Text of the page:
The Hemophiliac’s Motorcycle

April is National Poetry Month, and it’s time to recognize one of the bleeding disorder community’s top poets: Tom Andrews. Tom passed away in 2001, at age 40, of complications of a blood disease, but also had hemophilia. His poetry reflected the pain he often felt due to his disorder—he won several awards for his poetry.

Tom grew up in Charleston, West Virginia, and seemed destined for fame. He was recognized in the Guinness World Book of Records for clapping for fourteen hours and thirty-one minutes—at age 11! He wanted to be a stand-up comedian. And he raced in motocross as a teen, but that ended wjhen he learned he had hemophilia following an accident.

He was a man of many talents: comedian, daredevil, copy editor for Mathematical Review, a journal for mathematicians, physicists, statisticians, etc. Talk about right brain and left brain!

But he is best remembered for his poetry. I had the deep pleasure of meeting Tom, and sharing correspondence with him for a time.  He sent me several copies of his work, include Codeine Diary: True Confessions of a Reckless Hemophiliac (Little, Brown, 1998), a memoir.  

In an online bio of Tom, his work is described here: “In this second wise and passionate book, Tom Andrews explores illness as a major theme, avoiding sentimentality without being merely confessional. He advances his considerable talent with great strength and forcefulness. The poems are buoyant with humor and mindful of larger mysteries even as they investigate very personal issues. There is an urgency that is compelling; the work is immersed in the private grief of the speaker without excluding the reader. There is real and hard-won wisdom and intelligence in the poems, offering genuine surprises and delight; their attractive humility is not a pose.”*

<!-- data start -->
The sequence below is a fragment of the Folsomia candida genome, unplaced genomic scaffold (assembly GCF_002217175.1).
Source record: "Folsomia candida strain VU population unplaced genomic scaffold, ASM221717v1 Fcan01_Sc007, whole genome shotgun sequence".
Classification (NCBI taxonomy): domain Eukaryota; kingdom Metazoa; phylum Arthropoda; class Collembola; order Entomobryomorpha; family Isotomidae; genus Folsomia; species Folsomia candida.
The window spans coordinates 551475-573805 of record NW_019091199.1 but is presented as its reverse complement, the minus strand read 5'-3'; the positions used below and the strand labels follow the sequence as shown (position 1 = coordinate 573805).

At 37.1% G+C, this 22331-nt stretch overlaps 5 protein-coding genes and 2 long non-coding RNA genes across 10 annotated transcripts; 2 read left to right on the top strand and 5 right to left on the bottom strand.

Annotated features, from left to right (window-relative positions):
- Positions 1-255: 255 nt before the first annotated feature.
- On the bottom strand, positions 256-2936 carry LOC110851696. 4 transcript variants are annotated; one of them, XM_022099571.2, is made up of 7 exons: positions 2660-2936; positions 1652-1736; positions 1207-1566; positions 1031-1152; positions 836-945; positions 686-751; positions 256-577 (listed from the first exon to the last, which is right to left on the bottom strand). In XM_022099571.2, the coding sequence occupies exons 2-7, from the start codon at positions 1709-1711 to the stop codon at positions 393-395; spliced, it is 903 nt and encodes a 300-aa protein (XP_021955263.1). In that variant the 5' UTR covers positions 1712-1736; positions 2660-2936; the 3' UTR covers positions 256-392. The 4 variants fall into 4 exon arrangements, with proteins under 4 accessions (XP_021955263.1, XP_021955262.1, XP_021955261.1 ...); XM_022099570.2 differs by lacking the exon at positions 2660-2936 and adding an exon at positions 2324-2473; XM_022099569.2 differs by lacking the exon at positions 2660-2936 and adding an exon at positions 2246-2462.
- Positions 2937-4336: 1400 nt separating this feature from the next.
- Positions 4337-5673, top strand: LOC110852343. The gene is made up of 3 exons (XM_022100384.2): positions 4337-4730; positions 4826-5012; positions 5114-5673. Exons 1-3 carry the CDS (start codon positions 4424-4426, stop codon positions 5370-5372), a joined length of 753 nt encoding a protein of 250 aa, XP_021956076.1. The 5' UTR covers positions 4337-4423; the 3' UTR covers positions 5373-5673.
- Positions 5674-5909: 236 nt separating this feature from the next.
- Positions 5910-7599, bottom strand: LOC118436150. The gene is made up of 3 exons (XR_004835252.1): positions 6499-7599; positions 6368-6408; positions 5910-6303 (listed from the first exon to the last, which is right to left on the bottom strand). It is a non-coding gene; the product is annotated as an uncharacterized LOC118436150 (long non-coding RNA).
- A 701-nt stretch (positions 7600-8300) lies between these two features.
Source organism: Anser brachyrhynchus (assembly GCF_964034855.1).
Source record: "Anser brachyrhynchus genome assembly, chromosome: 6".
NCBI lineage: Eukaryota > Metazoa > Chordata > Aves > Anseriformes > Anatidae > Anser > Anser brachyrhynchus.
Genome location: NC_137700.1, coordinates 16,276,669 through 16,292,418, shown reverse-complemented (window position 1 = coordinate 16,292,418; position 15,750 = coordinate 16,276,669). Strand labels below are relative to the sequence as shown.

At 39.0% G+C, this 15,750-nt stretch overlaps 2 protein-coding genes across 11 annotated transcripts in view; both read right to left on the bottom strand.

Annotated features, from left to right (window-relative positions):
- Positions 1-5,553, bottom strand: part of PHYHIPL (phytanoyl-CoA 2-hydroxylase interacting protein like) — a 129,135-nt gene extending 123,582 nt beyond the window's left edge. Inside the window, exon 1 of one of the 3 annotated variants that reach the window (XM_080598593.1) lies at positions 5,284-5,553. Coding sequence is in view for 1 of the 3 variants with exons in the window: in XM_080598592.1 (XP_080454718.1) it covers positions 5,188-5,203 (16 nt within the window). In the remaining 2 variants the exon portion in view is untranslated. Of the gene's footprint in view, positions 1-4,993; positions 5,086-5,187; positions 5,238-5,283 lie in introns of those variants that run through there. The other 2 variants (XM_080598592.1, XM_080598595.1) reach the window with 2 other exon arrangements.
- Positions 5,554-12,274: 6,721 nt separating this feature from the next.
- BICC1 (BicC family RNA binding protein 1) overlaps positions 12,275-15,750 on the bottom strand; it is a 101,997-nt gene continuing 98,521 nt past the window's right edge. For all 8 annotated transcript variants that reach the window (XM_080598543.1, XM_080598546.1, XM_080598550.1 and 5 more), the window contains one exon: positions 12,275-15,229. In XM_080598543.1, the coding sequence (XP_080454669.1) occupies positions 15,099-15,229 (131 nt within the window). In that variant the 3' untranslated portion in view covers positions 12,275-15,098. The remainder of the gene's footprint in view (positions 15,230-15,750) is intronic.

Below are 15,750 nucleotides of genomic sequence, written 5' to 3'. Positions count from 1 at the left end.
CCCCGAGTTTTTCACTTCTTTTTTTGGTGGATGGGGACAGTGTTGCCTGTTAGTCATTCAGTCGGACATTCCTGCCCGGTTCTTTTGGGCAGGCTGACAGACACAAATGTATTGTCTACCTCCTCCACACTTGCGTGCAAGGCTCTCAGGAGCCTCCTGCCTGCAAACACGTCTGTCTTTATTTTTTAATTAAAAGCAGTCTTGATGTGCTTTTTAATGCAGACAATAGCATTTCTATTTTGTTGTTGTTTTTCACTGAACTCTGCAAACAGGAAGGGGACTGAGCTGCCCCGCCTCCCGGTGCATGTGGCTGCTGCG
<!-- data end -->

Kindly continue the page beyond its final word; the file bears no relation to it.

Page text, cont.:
A man who knew suffering, but was not afraid to embrace the world, and reveal his soul. Isn’t thay the essence of beautiful poetry?

Here is an exceprt from The Hemophiliac’s Motorcycle:

… may [the Lord] adore each moment alive in the whirring world,

As now sitting up in this hospital bed brings a bright gladness of the human body, membrane of web and dew

I want to hymn and bide by, splendor of tissue, splendor of cartilage and bone,

Splendor of tail-like spine’s desire to stretch as it fills with blood

After a mundane backward plunge on an iced sidewalk in Ann Arbor,

Splendor of fibrinogen and cryoprecipitate, loosening the blood pooled in the stiffened joints

So I can sit up, of sit up in radiance, like speech after eight weeks of silence,

And listen for Him in the blood-rush and clairvoyance of the healing body…

It’s National Poetry Month. Read some. It’s good for your mind and soul!


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